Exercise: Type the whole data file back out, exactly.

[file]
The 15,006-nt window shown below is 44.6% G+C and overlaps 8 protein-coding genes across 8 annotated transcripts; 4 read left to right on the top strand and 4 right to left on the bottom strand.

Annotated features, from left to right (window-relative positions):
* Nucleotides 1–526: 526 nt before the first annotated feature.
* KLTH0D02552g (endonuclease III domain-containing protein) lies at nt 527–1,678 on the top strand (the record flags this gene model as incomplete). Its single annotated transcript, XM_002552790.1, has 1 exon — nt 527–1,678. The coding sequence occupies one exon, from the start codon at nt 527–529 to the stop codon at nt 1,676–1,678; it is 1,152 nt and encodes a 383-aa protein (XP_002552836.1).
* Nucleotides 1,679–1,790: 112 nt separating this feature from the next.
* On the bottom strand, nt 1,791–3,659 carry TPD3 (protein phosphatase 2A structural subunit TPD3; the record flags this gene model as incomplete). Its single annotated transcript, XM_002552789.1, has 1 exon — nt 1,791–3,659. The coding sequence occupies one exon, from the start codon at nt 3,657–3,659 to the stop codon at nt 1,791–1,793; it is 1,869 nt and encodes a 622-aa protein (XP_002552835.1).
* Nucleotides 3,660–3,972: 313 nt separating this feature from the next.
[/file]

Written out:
The 15,006-nt window shown below is 44.6% G+C and overlaps 8 protein-coding genes across 8 annotated transcripts; 4 read left to right on the top strand and 4 right to left on the bottom strand.

Annotated features, from left to right (window-relative positions):
* Nucleotides 1–526: 526 nt before the first annotated feature.
* KLTH0D02552g (endonuclease III domain-containing protein) lies at nt 527–1,678 on the top strand (the record flags this gene model as incomplete). Its single annotated transcript, XM_002552790.1, has 1 exon — nt 527–1,678. The coding sequence occupies one exon, from the start codon at nt 527–529 to the stop codon at nt 1,676–1,678; it is 1,152 nt and encodes a 383-aa protein (XP_002552836.1).
* Nucleotides 1,679–1,790: 112 nt separating this feature from the next.
* On the bottom strand, nt 1,791–3,659 carry TPD3 (protein phosphatase 2A structural subunit TPD3; the record flags this gene model as incomplete). Its single annotated transcript, XM_002552789.1, has 1 exon — nt 1,791–3,659. The coding sequence occupies one exon, from the start codon at nt 3,657–3,659 to the stop codon at nt 1,791–1,793; it is 1,869 nt and encodes a 622-aa protein (XP_002552835.1).
* Nucleotides 3,660–3,972: 313 nt separating this feature from the next.